The riding of Wellington—Halton Hills is about 539 kilometres from Ottawa, and takes just over five hours to drive to Parliament Hill.
The Niagara Escarpment, a 725-kilometre ridge that is one of Ontario’s most unique landforms, runs through the riding. A portion of the riding is located within Ontario’s Greenbelt – a large protected area of vegetation and green space that is meant to prevent urban sprawl.
About 14% of the riding’s population are immigrants, with some of the largest populations born in the United Kingdom, the Netherlands, and Poland.
Majority of the population speaks English as a mother tongue.
Approximately 2% of the riding’s population identify as Aboriginal.
Average individual income is $56,634.
A largely rural riding, Wellington—Halton Hills has many lakes, rivers, and trails for people to explore and includes the Silver Creek Conservation Area and the Guelph Lake Conservation Area, Belwood Conservation Area and the Elora Gorge Conservation Area. The Town of Halton Hills offers a number of sport facilities, trails, and recreation programs for its residents, additional benefits include several senior centres, a theatre and museums.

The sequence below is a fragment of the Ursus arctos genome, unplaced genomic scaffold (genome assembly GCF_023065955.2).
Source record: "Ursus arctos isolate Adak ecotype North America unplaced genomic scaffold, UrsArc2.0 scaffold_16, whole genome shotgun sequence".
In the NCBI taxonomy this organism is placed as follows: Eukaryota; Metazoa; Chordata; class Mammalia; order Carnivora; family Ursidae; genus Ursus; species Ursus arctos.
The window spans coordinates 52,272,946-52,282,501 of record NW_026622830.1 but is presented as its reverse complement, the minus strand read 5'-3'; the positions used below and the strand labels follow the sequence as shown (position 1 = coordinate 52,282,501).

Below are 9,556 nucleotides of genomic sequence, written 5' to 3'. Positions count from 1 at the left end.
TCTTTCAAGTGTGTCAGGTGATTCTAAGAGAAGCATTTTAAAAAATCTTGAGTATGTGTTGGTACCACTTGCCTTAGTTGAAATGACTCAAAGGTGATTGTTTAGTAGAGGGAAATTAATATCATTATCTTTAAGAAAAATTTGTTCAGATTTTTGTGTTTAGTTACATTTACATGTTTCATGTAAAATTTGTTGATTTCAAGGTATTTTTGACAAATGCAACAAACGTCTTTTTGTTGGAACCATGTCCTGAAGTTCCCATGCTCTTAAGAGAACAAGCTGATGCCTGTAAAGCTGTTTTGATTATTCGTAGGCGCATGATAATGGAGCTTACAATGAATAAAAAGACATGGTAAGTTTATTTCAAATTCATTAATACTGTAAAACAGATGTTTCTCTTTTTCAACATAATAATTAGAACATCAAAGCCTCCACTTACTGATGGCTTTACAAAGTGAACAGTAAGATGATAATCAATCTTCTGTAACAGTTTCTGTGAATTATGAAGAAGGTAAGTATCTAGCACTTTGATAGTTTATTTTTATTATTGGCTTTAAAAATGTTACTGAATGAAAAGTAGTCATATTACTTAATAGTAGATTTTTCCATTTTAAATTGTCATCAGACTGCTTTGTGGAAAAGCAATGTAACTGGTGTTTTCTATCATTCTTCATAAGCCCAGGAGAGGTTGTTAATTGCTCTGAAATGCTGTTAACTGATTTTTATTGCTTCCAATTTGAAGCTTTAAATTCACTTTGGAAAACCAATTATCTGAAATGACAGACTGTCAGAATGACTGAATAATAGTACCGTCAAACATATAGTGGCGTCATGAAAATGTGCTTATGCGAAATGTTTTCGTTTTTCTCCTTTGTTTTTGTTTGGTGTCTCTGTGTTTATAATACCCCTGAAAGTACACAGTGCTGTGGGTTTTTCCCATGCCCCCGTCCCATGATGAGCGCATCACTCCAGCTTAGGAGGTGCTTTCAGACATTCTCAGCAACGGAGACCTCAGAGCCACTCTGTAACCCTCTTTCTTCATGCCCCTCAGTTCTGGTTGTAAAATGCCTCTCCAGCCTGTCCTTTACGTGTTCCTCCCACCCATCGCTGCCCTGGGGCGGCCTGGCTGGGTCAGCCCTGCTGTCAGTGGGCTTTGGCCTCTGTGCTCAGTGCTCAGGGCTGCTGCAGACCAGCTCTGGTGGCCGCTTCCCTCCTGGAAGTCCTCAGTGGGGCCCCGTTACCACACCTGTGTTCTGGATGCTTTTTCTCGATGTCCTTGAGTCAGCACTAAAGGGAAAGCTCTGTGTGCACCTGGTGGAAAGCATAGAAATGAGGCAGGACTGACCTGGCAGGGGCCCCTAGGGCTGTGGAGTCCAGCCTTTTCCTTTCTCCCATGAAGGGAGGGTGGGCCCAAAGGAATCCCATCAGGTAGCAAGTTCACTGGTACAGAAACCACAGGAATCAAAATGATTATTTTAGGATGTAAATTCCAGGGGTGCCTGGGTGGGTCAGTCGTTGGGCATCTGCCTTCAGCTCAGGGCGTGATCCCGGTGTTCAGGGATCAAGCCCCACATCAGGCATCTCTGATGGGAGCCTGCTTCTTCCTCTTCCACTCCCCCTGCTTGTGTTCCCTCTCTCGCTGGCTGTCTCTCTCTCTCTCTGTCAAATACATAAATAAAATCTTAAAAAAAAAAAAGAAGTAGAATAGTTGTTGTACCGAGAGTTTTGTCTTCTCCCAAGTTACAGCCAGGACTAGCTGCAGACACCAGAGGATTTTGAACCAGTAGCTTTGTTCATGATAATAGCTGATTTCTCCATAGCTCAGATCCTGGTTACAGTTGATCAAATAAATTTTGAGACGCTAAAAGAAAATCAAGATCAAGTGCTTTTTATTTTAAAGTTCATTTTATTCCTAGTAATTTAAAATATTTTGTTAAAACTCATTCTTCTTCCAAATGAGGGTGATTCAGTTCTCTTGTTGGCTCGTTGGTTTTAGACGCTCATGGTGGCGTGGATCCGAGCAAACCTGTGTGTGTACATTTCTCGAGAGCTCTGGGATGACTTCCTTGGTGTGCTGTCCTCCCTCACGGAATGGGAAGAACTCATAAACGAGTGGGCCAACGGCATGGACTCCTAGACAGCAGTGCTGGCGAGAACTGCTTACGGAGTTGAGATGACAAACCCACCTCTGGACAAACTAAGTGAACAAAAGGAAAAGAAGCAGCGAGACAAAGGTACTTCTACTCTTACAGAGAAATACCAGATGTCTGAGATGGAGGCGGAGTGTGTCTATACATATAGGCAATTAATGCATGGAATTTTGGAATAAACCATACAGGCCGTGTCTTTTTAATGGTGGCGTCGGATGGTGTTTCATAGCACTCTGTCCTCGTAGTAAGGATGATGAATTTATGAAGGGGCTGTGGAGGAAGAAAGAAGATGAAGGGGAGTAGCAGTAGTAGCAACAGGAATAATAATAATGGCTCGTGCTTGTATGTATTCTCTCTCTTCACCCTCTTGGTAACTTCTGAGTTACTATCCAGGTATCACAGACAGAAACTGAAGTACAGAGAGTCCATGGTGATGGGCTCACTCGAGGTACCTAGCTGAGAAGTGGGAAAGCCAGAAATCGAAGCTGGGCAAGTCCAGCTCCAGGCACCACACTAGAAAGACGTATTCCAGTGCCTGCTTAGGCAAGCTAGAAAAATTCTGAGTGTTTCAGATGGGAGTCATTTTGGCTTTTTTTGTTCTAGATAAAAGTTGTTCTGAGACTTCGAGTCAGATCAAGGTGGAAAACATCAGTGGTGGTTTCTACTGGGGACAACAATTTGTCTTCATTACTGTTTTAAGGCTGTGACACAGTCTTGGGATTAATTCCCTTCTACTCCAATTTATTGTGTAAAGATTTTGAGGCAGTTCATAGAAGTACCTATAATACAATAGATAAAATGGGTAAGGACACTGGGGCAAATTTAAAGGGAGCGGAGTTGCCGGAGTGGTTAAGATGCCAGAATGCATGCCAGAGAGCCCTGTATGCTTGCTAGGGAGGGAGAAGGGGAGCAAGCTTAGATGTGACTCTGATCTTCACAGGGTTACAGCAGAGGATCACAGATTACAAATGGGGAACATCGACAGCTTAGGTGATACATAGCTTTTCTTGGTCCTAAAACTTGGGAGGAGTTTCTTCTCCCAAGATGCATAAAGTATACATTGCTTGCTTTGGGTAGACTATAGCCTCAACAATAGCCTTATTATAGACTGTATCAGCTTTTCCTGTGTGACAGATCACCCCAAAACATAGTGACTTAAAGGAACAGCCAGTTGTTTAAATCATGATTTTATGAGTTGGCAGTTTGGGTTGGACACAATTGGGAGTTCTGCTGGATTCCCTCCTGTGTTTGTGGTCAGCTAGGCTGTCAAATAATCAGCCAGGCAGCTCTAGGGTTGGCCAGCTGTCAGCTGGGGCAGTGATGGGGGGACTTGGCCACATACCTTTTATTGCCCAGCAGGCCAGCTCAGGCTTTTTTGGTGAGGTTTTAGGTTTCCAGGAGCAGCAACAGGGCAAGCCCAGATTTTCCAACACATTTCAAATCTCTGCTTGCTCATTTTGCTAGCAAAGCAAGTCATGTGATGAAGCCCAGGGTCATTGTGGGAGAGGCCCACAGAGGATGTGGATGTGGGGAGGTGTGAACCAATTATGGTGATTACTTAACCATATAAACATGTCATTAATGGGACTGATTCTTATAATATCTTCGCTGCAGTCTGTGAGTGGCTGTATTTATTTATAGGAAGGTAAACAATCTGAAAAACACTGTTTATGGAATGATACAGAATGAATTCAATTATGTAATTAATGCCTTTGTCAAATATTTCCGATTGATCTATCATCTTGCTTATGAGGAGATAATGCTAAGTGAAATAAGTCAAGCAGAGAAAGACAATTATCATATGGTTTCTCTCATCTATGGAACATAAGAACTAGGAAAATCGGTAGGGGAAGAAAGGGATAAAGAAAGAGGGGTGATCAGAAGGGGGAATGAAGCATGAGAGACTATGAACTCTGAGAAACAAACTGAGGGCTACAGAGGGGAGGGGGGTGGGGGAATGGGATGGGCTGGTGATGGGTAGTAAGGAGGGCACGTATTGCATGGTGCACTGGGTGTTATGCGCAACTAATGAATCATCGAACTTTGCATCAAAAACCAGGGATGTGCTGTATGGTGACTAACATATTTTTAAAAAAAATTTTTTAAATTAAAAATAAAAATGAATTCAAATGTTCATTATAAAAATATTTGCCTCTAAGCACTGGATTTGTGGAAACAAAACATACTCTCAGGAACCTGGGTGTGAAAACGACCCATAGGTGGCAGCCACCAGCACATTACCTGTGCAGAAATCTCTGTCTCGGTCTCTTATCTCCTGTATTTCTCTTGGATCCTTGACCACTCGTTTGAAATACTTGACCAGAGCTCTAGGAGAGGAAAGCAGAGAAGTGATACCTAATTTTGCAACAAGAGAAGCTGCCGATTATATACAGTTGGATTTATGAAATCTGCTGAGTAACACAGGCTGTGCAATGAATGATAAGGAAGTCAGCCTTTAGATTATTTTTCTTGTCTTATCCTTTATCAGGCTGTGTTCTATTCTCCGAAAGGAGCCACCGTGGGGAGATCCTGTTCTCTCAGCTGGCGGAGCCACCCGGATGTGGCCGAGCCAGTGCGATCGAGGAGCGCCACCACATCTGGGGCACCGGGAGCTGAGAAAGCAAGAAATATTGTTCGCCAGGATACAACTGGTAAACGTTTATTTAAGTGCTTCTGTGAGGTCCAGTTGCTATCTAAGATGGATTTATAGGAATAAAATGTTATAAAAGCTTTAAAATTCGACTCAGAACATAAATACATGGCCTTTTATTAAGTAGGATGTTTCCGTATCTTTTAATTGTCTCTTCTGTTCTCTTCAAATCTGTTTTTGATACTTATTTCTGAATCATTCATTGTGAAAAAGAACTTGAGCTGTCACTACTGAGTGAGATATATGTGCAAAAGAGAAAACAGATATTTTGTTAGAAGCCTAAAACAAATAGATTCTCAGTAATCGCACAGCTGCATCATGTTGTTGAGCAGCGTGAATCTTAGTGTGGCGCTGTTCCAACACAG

The Bruce Trail, which runs along the length of the Niagara Escarpment, is Canada’s oldest footpath. The Trail was named for James Bruce, Governor General of the Province of Canada from 1847 to 1854.
Sectors that employ the most people in Wellington—Halton Hills are manufacturing, retail trade, educational services, health care and social assistance, and professional, scientific and technical services.
Around 54% of the workforce has a postsecondary education of some kind and in 2011 the unemployment rate was 5.8 per cent.
The Niagara Escarpment has over 300 species of birds, 90 species of fish, 53 different species of mammals, and 36 species of reptiles and amphibians. There are also several conservation areas found in the riding.
Wellington County also has several programs aimed at environmental protection including forest conservation, rural water quality and a ‘Green Legacy’ program which provides free trees to residents and community groups to plant and improve the environment.
The riding is home to the Wellington County Museum and Archives, a national historic site. The museum is located in the oldest House of Industry in Canada (a workhouse or “poor house”), which was built in 1877. The archives offer a number indoor and outdoor exhibits as well as programmes and workshops including a heritage skills workshop and the Poor House Spirit and Cemetery Walk.